Moore Mayor Glenn Lewis said Wednesday he would propose an ordinance in the next couple of days to require all new homes to have storm shelters.
The town already has some. After a massive tornado tore through a nearly identical path in 1999, the city provided incentives like federal grant dollars to help residents cover the costs of safe rooms. This time, though, Lewis thinks it is necessary to compel people to include them in all new construction.
The scale of the destruction is also bound to mean higher insurance premiums for homeowners, said Dan Ramsey, president of the Independent Insurance Agents of Oklahoma.
“Three years of hail bombardments of apocalyptic proportions and then this? It has to result in some give someplace,” he said.
Residents clearing massive piles of debris were also trying to get hold of essentials like mobile phones and prescription drugs lost in the destruction. Cellular service providers set up mobile retail outlets and charging stations. At least one was offering free phone calls and loaner phones.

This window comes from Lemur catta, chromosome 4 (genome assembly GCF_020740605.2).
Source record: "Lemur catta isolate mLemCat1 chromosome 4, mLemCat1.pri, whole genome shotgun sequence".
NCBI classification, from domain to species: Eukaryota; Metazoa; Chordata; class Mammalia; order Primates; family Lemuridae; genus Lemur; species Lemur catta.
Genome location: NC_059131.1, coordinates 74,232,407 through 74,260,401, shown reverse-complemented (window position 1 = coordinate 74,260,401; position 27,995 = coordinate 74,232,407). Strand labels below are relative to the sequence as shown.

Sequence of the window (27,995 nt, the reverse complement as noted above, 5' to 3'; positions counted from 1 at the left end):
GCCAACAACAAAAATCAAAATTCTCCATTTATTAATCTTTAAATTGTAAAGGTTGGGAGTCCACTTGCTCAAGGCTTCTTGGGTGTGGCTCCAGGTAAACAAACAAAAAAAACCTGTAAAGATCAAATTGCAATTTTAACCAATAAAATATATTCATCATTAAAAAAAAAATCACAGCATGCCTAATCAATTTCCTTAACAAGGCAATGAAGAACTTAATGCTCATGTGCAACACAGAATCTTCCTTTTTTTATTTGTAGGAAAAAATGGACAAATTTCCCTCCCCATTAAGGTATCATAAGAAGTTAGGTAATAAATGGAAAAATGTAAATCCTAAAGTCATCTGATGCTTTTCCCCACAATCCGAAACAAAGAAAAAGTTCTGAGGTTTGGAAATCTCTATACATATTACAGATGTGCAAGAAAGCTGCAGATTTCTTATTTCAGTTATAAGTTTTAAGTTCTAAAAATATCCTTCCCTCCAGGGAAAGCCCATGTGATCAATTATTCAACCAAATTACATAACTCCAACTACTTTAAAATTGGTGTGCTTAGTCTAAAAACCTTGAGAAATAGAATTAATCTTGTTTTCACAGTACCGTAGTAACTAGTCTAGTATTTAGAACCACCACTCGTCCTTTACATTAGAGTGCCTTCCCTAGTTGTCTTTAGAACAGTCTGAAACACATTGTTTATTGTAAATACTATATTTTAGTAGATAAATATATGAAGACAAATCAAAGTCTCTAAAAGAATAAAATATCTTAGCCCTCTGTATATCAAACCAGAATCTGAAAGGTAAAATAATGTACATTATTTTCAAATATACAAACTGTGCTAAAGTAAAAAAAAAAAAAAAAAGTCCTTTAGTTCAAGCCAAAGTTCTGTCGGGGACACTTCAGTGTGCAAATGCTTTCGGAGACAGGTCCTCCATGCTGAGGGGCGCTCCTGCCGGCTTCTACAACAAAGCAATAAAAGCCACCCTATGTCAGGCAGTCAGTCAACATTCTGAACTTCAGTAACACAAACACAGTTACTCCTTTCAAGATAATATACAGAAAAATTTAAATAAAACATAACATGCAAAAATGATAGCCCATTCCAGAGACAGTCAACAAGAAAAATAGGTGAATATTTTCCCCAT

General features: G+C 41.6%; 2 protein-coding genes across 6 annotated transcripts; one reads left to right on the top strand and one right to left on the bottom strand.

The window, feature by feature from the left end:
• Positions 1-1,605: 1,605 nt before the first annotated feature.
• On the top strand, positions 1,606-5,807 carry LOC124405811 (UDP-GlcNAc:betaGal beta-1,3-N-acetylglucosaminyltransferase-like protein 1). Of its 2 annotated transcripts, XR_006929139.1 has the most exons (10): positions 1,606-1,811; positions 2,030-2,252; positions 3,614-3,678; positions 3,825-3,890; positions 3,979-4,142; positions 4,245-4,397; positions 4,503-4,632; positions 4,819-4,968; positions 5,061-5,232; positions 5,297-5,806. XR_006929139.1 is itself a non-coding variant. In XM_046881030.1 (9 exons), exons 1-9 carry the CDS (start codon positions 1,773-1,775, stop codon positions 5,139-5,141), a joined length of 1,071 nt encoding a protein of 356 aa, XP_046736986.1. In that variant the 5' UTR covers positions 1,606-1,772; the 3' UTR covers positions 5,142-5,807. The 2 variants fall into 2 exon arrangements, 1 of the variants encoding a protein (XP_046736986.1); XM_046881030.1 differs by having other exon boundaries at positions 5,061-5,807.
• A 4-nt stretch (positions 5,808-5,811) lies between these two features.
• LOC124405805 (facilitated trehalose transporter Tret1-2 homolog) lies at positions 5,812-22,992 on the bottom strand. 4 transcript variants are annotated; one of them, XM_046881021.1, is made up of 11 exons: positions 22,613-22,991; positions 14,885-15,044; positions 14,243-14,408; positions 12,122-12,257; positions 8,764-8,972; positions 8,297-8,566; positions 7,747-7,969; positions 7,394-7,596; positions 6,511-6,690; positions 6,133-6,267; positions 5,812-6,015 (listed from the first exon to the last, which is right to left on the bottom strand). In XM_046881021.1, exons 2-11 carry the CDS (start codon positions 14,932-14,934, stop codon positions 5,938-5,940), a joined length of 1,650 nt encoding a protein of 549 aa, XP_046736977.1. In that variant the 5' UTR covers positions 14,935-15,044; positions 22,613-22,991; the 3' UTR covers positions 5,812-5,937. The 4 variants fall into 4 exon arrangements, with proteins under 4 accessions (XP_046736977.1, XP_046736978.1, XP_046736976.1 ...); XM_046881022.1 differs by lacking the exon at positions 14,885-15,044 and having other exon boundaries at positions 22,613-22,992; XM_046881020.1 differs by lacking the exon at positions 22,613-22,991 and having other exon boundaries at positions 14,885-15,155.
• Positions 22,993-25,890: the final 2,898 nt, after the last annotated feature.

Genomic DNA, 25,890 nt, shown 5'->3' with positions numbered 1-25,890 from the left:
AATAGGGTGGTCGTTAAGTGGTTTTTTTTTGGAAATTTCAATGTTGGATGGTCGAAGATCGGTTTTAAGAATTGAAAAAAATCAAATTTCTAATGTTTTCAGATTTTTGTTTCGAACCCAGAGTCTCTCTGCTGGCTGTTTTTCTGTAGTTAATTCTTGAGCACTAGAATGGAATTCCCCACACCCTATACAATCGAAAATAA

Insurance companies have also set up emergency operation centers to take calls from people trying to get prescriptions filled and handle other health care needs.
Elsewhere in town, several hundred volunteers took it upon themselves to clean the city cemetery, which was covered in debris, so it will be ready for Memorial Day. Some veterans are buried there and it’s where the town’s residents gather on the holiday, placing flowers and flags among the gravestones.